On February 21, the Securities and Exchange Commission published interpretive guidance to assist public companies in preparing disclosures about cybersecurity risks and incidents. The Commission’s release follows shorter cybersecurity “disclosure guidance” issued in 2011 by the staff of the SEC’s Division of Corporation Finance. The new guidance was prompted by the agency’s concern over the increase in the risks and frequency of data breach incidents and other cyber-attacks affecting public companies. The Commission’s release addresses many of the matters raised in the staff’s guidance, while expanding the discussion to cover additional disclosure and compliance considerations. In this post, we provide an overview of the guidance and a link to our more detailed analysis.
Earlier this year, the National Association of Corporate Directors released an updated version of its Director’s Handbook on Cyber-Risk Oversight. The NACD’s issuance of an update to its Handbook in just three years signals that cybersecurity-related governance expectations of companies and directors are evolving. While the use of and compliance with the Handbook is not mandatory, the Handbook is influential in shaping governance practices and thus it is prudent for those involved in corporate governance to familiarize themselves with the changes.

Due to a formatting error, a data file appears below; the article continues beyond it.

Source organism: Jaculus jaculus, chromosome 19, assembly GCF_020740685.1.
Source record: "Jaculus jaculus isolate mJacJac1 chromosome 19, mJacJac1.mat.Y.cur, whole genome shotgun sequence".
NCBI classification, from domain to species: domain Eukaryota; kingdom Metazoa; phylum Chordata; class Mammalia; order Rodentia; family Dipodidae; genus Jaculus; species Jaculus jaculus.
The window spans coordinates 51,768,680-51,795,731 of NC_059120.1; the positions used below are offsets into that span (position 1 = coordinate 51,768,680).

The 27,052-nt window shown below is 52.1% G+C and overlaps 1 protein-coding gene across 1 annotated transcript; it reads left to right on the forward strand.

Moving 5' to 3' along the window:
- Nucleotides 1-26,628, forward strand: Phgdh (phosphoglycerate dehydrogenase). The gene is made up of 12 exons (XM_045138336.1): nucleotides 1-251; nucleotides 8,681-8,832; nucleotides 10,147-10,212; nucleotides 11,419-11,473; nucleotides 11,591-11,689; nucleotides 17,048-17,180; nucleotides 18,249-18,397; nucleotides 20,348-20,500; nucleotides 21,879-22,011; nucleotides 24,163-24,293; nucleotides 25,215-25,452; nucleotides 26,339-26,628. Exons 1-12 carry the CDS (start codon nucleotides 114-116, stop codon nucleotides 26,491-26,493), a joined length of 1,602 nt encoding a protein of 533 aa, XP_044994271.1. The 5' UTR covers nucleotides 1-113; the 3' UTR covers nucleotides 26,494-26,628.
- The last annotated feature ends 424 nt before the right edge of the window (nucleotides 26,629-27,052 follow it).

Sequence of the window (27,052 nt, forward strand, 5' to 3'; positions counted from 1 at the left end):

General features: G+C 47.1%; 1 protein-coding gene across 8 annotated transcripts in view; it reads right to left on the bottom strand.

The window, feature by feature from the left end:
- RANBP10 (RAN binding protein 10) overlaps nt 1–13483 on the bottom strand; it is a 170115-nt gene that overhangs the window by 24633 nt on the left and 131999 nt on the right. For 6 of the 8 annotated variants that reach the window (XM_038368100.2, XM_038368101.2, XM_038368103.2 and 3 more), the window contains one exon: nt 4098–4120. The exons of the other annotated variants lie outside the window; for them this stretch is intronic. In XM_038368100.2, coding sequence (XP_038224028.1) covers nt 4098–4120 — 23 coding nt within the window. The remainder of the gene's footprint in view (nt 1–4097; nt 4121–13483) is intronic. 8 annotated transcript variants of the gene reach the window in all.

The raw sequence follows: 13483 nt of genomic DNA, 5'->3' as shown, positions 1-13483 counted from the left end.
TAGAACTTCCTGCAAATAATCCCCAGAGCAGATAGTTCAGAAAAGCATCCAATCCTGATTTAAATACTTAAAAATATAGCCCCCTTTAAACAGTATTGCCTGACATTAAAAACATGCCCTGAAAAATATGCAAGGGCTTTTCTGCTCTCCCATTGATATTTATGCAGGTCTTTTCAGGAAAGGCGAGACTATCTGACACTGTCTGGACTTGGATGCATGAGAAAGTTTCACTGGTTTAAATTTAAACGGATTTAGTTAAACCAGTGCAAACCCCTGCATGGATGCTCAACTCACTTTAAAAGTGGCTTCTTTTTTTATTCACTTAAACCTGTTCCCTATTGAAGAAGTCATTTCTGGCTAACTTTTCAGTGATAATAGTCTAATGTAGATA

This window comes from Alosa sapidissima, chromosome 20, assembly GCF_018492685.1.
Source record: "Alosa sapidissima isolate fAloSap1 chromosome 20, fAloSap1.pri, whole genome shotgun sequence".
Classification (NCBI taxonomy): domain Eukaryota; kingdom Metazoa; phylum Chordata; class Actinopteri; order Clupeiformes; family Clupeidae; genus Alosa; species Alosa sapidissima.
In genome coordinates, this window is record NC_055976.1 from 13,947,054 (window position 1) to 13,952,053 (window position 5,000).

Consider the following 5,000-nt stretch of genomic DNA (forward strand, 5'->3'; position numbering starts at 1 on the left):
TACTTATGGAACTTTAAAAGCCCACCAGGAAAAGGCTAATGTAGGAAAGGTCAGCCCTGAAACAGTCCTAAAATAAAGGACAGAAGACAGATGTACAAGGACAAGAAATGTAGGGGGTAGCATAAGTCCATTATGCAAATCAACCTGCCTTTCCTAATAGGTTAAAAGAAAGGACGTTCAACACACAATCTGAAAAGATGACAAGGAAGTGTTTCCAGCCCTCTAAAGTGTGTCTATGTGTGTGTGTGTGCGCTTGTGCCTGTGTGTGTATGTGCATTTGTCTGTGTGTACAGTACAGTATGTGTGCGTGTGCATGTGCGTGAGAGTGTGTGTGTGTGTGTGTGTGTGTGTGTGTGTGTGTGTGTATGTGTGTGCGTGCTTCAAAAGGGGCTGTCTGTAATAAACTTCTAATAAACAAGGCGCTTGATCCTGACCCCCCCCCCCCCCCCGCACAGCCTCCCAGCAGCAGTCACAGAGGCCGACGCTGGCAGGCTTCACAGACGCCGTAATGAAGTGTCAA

On October 13 the Division of Corporate Finance at the US Securities and Exchange Commission issued a Disclosure Guidance that for the first time advises registrants — public companies — to evaluate their cybersecurity risks and, if deemed material, to disclose such risks to investors. This Guidance is likely to lead to public companies performing formal and detailed assessments of the cybersecurity risks, and may lead to shareholder litigation following data security breaches with claims that a company failed to perform the assessment and disclose the risks recommended in the Guidance for complaince with securities disclosure laws.
The Securities and Exchange Commission (SEC) announced yesterday that three former executives of GunnAllen Financial, Inc., a Tampa-based broker-dealer, agreed to settle charges that they had violated Regulation S-P by failing to protect confidential information about their customers. This action marked the first time that the SEC had assessed financial penalties against individuals charged solely with violations of Regulation S-P, which requires broker-dealers, investment advisers, and other financial institutions under the SEC’s jurisdiction to protect their customers’ nonpublic personal information and to provide their customers the right to opt out of having their information shared with unaffiliated third parties.